Bob


    http://www.youtube.com/user/bobhexa#p/a/u/0/RtFOey5oClA
    ReplyDelete
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  20. The problem with this trellis/lattice shown here is that a "tube torus" is the wrong model. The inner 'hole' should converge infinitely in the manner of a cone infinitely approaching/compressing to a point with smaller and smaller circles spaced smaller and smaller apart.
    Precise armature construction procedure outlined here http://vortexspace.org/display/glossary/Circle-Trellis+Construction+Procedure - Programmers needed to build an applet in LWJGL with either Xith3D or JME (java monkey engine).
    ReplyDelete

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Friday, February 17, 2012

Robotic Snake




















There was only one last large flat sheet of dural Hexaflex left out of 10 which had been laser cut.

I was scheduled to go onto our local TV station to talk about the invention. I really needed a smart, good-looking prop. The laminated card prototypes of earlier days had been handled so often that they were now falling apart. Okay ....shoulders to the wheel and all that...... so I went through the whole forming process again and made that last flat sheet into the largest expanse of Hexaflex so far made that had some spring in it that allowed it to stay mostly in a fully folded condition.





I rolled it up into a cylindrical shape and marvelled at the way that it lap jointed beautifully into the three different aspects of nanotube forming.




It reminded me of a snakeskin .


I researched "snakeskin" and discovered a thriving interest in making robot snakes. Ah! If only one could make a snake that could move like a snake instead of the ungainly efforts so far demonstrated by the state of the art.
 So now I think I've found the solution..... ABS was a good material for strength and the acrylic prototypes that were printed demonstrated a really rigid flexing that ABS would display. That was a problem to me, insofar as that it wasn't really emulating the flexibility that a sheet of hexaflex made from cardboard gave me. This was my technical summing up which described the situation:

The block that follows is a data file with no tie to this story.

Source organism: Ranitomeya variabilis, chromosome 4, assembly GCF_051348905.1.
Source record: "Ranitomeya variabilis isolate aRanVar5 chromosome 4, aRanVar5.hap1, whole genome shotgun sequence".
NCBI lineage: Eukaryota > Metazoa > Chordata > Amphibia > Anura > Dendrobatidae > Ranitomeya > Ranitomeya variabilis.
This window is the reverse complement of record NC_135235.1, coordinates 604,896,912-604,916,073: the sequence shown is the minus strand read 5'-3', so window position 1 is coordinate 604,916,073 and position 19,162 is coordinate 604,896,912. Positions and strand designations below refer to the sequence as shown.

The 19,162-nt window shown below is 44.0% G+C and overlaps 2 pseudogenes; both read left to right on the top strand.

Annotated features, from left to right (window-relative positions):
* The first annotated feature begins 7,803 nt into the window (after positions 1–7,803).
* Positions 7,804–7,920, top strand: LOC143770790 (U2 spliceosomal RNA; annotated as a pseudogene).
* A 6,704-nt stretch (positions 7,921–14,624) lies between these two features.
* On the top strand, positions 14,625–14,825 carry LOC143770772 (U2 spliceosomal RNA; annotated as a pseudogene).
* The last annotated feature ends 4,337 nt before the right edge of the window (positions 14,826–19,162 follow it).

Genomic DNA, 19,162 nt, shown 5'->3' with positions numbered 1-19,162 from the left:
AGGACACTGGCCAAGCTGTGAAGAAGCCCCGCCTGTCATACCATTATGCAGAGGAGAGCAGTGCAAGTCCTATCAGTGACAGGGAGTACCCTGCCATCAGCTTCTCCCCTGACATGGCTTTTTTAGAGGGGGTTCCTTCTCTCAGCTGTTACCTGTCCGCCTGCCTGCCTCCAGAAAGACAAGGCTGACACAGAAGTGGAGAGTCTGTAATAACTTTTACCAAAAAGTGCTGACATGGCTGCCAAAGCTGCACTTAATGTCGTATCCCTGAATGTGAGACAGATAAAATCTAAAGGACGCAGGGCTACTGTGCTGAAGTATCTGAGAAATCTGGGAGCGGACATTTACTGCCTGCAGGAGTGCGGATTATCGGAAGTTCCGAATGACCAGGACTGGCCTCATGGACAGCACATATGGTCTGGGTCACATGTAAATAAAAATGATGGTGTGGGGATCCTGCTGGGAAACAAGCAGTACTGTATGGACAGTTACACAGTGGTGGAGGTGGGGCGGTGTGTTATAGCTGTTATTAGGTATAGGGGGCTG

"So now we have the finished CAD prototypes. They have been 3D printed in acrylic. They are fragile and break easily but the detail is fine and exact as it has a print layer thickness of 16 microns (0.00063”)
ABS requires a different method of printing called Fused Deposition Modelling. The prototypes have been designed to be made from ABS plastic which is much stronger than acrylic but unfortunately does not hold as much detail as it has a print layer thickness of 40 Microns (0.0016”)
This may cause a deterioration in the fine detail of the bump and hollow which give the tiles the ability to click together.
We have choices:
·        Make the bump and hollow bigger.
·        Remove the click factor altogether
·        Ignore and go to plastic injection molding and trust that the detail is going to inject exactly as CAD design
·        Change the material maybe a more flexible type. I’ve called Emil and he thinks that nylon would be perfect in terms of flexibility and hard wearing. It comes, I believe, with a 16 micron print layer thickness. Emil will get us a quote from Protomold.com. He has no supply as yet of  nylon…to do some experimental prints …..may take 3 weeks. This choice of materials may well be the answer to the flexibility that I’ve been looking for in the tiles. It’s worth the wait IMHO"
E
Everything seems to working out whether I realise it or not...lol